"Jaine, dear! I'm so happy you made it!" she cried, sitting down next to me in a cloud of patchouli. "I just know Prozac's going to run away with this part."

"But, Deedee. All these other cats are trained professionals. Prozac's never performed before in her life."

"Yes, but I doubt any of these other cats can eat like Prozac. Never have I seen a cat suck up food with such gusto. And that's just what they're looking for."

"You really think she stands a chance?"

"Absolutely!" Deedee assured me.

"That cat over there," I said, pointing to Mr. Jingles, "can give his owner a high five."

"Really?" Deedee eyed Mr. Jingles as he struck a few chords on his toy piano.

"Not to worry, hon. I'll take care of him."

"What a darling kitty!" she exclaimed, jumping up and making a beeline for the piano-playing prodigy. "Mind if I pet him?"

"Not at all," Mr. Jingles' trainer replied. "He loves attention."

Deedee crouched down, her back to the redheaded trainer, blocking her view of Mr. Jingles. Then, in a move so fast I almost missed it, I saw her slipping Mr. Jingles a kitty treat. Which he gobbled up eagerly.

Her job done, Deedee got back on her feet.

"Such an angel!" she cooed to the redhead. "Best of luck to you, hon!"

Then she trotted back to me, a sly grin on her face.

"What on earth did you give him?" I whispered

"The teensiest dose of kitty Valium," she whispered back. "He'll be out like a light in minutes."

Indeed, as I looked over at Mr. Jingles, he was curling up into a ball, his eyes narrowed into sleepy slits.

"Mr. Jingles!" the redhead chided. "What's got into you? This is no time to be napping. We need to rehearse your piano routine!"

Next to me, Deedee was smiling smugly.

"See? I told you I'd take care of him."

"But, Deedee —"

"No need to thank me, hon. That's what agents are for!"

I was still reeling over Deedee's duplicity when a door at the far end of the waiting room opened and a pale woman in jeans and a T-shirt consulted a clipboard and called my name.

Gathering Prozac, I hurried to her side.

"Knock 'em dead, hon!" Deedee shouted out after me.

I just prayed she wouldn't be doing the same out in the waiting room.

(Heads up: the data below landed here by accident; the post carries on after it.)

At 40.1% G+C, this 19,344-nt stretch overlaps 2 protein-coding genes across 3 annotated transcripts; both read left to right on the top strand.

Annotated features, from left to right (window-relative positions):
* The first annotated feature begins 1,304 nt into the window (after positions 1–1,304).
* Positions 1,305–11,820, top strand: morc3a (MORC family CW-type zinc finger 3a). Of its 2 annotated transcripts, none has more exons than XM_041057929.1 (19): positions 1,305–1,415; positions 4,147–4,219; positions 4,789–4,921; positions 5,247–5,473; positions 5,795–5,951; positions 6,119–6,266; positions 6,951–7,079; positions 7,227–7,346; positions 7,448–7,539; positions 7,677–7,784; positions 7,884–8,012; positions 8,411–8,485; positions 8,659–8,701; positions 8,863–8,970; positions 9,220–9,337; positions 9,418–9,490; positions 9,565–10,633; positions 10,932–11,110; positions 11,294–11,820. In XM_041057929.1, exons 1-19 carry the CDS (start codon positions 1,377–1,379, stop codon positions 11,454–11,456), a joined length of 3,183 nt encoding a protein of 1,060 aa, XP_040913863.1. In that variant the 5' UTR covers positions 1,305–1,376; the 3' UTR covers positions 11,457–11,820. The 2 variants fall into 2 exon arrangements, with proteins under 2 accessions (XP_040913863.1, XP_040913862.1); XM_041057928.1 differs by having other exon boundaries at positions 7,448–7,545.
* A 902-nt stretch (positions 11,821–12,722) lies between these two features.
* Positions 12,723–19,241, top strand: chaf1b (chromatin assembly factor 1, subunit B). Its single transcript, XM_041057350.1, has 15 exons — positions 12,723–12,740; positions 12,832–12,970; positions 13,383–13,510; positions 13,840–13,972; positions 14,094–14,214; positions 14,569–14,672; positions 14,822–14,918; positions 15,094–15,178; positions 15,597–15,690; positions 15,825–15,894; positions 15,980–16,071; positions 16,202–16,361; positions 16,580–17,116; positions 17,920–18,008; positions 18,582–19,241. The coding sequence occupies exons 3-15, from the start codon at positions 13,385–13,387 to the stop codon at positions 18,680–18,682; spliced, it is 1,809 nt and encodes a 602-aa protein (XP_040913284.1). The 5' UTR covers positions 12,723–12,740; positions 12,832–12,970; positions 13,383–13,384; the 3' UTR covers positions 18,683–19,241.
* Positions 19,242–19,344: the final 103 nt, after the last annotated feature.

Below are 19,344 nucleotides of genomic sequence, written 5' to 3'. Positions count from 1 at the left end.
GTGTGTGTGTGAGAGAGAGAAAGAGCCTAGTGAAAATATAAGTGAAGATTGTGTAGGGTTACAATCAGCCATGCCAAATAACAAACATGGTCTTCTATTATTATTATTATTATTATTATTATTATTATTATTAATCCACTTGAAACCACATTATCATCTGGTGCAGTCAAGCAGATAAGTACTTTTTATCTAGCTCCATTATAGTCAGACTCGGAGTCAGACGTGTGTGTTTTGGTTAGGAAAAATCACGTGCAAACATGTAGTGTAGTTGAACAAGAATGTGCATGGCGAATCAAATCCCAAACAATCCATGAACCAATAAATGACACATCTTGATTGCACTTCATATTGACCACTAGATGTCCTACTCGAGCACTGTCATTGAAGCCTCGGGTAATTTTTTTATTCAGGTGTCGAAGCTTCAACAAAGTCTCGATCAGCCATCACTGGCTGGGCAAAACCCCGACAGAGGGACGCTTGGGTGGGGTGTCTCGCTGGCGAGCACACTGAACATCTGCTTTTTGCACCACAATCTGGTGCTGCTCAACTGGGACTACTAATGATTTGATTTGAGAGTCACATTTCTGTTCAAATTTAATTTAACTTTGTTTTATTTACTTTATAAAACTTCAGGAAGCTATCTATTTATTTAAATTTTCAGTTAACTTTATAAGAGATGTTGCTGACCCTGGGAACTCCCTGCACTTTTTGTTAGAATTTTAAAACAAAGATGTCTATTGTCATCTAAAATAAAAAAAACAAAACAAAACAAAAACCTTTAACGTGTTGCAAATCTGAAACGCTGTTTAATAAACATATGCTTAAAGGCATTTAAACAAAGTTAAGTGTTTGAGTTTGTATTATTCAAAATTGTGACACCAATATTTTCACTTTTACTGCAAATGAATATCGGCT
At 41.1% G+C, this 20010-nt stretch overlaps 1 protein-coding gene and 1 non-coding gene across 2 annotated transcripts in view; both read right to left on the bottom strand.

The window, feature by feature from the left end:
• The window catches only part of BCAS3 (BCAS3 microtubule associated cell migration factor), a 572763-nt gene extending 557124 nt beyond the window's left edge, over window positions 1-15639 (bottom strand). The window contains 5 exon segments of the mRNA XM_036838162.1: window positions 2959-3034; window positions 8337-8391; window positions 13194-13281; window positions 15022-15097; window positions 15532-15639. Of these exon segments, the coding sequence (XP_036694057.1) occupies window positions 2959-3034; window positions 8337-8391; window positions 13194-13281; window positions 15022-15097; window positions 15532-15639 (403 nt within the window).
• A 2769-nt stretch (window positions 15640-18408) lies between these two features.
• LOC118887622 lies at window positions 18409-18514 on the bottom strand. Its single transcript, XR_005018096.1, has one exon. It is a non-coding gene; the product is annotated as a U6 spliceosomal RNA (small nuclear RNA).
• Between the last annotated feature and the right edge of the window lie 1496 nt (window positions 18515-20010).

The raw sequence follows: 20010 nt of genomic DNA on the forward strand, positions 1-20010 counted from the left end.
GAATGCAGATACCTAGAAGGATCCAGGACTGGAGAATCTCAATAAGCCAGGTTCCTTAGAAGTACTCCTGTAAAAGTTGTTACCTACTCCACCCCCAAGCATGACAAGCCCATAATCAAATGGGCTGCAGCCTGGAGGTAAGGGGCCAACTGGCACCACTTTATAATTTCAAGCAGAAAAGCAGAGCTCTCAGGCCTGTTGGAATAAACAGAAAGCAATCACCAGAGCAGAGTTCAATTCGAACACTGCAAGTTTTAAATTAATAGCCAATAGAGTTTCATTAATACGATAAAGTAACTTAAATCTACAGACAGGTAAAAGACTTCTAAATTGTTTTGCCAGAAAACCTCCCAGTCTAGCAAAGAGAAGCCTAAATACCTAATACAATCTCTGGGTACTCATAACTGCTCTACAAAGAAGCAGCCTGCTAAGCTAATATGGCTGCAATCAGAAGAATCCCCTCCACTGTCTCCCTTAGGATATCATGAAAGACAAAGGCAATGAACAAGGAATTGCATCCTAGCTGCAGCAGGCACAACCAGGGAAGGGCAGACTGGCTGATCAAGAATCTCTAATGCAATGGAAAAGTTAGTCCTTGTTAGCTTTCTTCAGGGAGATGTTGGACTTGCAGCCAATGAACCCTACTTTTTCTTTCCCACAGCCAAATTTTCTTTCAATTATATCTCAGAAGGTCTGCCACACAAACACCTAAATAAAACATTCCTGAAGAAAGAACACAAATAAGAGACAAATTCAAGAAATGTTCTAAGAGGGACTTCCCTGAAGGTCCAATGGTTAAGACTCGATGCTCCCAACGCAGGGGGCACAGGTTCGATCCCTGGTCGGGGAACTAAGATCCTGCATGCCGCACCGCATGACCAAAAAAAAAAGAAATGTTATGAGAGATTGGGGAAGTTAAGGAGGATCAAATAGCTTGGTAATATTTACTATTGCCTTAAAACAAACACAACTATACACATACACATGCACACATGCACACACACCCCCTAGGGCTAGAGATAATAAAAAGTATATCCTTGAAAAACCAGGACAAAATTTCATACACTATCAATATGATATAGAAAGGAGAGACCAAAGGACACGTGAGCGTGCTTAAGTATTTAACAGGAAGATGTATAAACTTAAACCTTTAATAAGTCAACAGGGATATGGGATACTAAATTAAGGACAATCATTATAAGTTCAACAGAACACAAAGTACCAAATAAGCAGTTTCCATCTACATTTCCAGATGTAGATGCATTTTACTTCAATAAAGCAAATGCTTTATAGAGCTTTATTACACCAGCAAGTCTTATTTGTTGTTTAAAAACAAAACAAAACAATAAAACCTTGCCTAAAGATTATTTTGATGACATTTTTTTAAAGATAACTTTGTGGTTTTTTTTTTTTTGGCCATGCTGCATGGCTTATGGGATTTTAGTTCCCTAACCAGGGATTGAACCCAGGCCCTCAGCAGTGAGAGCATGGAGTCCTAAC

"Hi," said the clipboard gal as she led me down a short hallway. "I'm Linda Oliver. I'll be producing the commercial."

Wow. She sure had me fooled. With no makeup, unflattering harlequin glasses, and her hair scraped back in a headband, she looked like a secretary on a really tight budget, not an advertising bigwig.

Now she opened the door to a conference room and ushered me inside. A large mahogany table dominated the room, a handful of people sitting at the far side.

"I'd like you to meet my husband, Dean," Linda said, "the inventor of Skinny Kitty."

A handsome guy with jet-black hair and what looked like a freshly sprayed tan, Dean sat at the head of the table, rifling through kitty head shots. He looked up and nodded at me curtly, and I couldn't help wondering what a slick dude like him was doing with a mouse like Linda.


Excerpted from Murder Has Nine Lives by LAURA LEVINE. Copyright © 2016 Laura Levine. Excerpted by permission of KENSINGTON PUBLISHING CORP..
All rights reserved. No part of this excerpt may be reproduced or reprinted without permission in writing from the publisher.
Excerpts are provided by Dial-A-Book Inc. solely for the personal use of visitors to this web site.

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Murder Has Nine Lives 4.7 out of 5 based on 0 ratings. 9 reviews.
weluvdopey More than 1 year ago
This is a great book; this is the fourteenth book in the A Jaine Austen Mystery series written by Laura Levine. Jaine Austen is a freelance writer. She's signed up for a new job, she's looking forward to a tropical vacation, and her cat Prozac is slated to star in a major commercial. But when the claws come out behind the scenes, Jaine worries that murder might be the only thing to meow about. This is a great book with a wonderful story and well developed characters. This book will keep you reading long into the night. This was such a great read and full of surprises. I am looking forward to reading the next book by this great author. A Review copy was provided to me in exchange for a fair and honest review. The free book held no determination on my personal review.
LisaKsBooksReviews More than 1 year ago
Author Laura Levine does it again in this latest addition to her Jaine Austen Mysteries! I don’t know how author Levine manages to keep this long running series fresh, but she does just that. After only one chapter into MURDER HAS NINE LIVES and I was laughing so hard I snorted! It’s not surprising since Ms. Levine has been a cause of my laughter since her days as a writer for TV with such shows as Laverne & Shirley, The Bob Newhart Show, and The Love Boat just to name a few. Kitty Prozac and her owner (more like her person), Jaine, are at their hysterical best in this sixteenth installment of the Jaine Austen Mysteries. As with the other books in this series, MURDER HAS NINE LIVES is a superbly written tail . . . I mean, tale that is packed full of mystery, hilarity, and feline hijinx. Every time I tried to sit this book down, I read on last sentence, and was pulled back in again. As I wiped away tears of laughter, I tried to solve the whodunit in this story, only to be foiled at the reveal. Wow! Catnip for humans, MURDER HAS NINE LIVES gets five paws up from me!